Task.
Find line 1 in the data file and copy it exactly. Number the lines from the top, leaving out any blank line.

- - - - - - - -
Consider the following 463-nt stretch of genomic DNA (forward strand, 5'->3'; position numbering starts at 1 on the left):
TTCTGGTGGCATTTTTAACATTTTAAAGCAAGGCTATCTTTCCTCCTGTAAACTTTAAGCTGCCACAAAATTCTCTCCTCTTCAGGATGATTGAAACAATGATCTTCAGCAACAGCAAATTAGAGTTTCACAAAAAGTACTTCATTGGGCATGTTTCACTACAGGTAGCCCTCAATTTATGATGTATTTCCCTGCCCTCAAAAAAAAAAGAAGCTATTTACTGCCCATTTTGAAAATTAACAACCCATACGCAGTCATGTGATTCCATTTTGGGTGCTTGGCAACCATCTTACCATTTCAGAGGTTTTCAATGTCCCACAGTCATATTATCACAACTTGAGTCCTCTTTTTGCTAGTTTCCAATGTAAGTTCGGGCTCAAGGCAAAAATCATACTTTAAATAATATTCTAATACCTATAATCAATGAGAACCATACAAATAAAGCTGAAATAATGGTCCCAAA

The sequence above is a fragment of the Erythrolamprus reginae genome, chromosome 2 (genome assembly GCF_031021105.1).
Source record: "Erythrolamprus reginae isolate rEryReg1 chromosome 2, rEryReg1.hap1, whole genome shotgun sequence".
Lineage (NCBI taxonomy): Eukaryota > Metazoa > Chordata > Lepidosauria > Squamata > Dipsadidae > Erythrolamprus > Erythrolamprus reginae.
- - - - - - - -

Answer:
Consider the following 463-nt stretch of genomic DNA (forward strand, 5'->3'; position numbering starts at 1 on the left):